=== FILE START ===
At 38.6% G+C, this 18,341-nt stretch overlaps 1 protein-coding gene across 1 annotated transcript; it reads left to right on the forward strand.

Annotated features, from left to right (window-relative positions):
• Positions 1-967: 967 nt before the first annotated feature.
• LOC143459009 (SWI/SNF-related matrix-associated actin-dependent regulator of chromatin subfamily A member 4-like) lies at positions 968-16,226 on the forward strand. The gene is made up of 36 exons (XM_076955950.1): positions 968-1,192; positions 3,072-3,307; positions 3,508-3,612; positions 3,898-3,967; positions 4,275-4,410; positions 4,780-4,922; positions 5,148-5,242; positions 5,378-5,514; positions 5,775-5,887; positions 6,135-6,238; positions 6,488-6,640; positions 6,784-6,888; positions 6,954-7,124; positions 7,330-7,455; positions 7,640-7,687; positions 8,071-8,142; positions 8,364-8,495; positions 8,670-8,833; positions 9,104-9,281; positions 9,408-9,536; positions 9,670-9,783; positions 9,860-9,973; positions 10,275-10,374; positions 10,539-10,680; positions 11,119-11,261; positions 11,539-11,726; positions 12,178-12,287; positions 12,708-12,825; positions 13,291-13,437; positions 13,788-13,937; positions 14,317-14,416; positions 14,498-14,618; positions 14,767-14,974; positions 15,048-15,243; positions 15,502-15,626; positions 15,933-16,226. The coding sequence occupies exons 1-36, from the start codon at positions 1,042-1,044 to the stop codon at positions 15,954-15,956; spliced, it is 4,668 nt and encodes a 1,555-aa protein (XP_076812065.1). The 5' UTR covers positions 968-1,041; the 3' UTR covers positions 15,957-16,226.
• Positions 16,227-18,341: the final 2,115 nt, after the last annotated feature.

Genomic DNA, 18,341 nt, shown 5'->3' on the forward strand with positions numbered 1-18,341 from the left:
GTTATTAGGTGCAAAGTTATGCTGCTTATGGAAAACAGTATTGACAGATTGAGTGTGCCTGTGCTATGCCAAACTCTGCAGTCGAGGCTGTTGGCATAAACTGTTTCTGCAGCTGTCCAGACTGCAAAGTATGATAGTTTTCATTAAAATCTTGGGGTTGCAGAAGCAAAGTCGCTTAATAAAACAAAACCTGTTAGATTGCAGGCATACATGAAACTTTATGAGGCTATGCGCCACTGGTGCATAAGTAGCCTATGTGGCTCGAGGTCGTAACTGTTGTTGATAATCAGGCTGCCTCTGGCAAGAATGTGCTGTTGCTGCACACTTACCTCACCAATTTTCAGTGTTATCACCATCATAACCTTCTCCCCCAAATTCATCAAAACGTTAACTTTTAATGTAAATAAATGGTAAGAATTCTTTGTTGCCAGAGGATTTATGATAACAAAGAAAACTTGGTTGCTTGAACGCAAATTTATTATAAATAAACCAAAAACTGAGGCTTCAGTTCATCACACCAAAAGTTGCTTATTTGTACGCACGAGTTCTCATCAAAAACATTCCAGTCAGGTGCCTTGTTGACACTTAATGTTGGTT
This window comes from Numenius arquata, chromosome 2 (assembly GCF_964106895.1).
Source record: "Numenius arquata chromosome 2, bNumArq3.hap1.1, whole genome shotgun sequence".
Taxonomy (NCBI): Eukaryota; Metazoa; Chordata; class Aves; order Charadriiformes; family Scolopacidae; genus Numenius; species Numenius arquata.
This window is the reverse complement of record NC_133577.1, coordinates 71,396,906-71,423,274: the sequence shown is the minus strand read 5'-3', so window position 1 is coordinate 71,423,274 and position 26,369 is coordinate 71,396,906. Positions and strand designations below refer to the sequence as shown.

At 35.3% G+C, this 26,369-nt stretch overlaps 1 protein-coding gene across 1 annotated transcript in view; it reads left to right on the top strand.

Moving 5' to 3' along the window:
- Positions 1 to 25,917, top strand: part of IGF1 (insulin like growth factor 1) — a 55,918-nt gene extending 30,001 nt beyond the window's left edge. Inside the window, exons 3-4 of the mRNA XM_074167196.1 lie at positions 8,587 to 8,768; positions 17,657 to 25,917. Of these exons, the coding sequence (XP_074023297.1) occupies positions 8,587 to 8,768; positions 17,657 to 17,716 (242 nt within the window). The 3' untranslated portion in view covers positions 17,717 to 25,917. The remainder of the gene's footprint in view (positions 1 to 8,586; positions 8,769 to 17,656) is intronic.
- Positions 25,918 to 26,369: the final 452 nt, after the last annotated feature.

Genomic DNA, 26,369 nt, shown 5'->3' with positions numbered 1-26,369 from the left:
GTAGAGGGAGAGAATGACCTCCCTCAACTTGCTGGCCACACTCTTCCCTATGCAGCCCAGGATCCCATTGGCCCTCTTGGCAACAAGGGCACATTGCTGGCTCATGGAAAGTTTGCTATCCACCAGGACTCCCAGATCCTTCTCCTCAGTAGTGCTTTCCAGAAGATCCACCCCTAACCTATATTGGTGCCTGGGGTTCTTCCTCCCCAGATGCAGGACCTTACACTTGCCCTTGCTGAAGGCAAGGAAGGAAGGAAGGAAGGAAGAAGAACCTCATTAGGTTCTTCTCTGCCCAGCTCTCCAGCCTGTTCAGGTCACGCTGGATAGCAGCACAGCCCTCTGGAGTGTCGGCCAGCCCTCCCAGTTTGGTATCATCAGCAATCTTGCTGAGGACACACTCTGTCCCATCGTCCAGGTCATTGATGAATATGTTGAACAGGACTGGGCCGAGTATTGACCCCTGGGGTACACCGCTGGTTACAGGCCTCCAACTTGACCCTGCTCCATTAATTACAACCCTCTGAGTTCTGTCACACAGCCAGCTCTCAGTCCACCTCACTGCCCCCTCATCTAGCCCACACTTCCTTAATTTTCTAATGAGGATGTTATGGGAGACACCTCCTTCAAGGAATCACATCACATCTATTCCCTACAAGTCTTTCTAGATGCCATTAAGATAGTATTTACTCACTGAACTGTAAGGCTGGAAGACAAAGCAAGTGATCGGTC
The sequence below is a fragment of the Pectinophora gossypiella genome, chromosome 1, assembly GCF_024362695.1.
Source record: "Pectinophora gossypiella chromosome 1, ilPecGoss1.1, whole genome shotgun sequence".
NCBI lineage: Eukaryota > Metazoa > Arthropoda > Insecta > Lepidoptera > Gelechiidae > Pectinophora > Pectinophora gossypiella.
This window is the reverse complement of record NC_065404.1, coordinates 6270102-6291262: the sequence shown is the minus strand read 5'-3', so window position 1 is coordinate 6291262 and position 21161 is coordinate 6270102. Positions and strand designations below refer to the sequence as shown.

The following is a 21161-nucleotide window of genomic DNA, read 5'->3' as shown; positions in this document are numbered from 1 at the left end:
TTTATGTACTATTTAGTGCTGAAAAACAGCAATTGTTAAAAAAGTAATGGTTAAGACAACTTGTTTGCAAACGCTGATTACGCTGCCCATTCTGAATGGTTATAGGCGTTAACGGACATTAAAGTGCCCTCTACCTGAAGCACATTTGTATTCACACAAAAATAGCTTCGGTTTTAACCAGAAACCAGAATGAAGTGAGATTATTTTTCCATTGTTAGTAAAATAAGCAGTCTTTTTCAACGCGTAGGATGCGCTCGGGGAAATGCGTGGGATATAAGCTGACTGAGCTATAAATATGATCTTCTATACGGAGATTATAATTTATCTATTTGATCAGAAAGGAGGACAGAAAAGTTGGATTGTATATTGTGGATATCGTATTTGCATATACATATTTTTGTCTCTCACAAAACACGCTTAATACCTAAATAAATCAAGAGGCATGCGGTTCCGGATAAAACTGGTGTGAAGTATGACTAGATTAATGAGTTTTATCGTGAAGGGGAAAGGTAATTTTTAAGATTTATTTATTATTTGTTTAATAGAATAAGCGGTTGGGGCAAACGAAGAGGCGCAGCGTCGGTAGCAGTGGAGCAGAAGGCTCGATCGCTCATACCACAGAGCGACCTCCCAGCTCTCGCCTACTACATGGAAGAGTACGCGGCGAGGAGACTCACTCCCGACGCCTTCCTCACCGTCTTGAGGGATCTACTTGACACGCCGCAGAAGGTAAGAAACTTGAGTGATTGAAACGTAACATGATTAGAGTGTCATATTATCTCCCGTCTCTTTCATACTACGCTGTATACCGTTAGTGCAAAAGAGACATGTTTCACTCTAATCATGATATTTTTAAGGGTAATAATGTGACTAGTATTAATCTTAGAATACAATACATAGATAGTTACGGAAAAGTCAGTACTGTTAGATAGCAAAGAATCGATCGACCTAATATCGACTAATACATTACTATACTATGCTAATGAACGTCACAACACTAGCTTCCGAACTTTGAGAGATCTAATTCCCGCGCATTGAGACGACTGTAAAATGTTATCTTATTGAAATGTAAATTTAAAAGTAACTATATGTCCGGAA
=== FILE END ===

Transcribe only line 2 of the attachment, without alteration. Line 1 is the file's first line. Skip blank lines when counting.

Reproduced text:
Annotated features, from left to right (window-relative positions):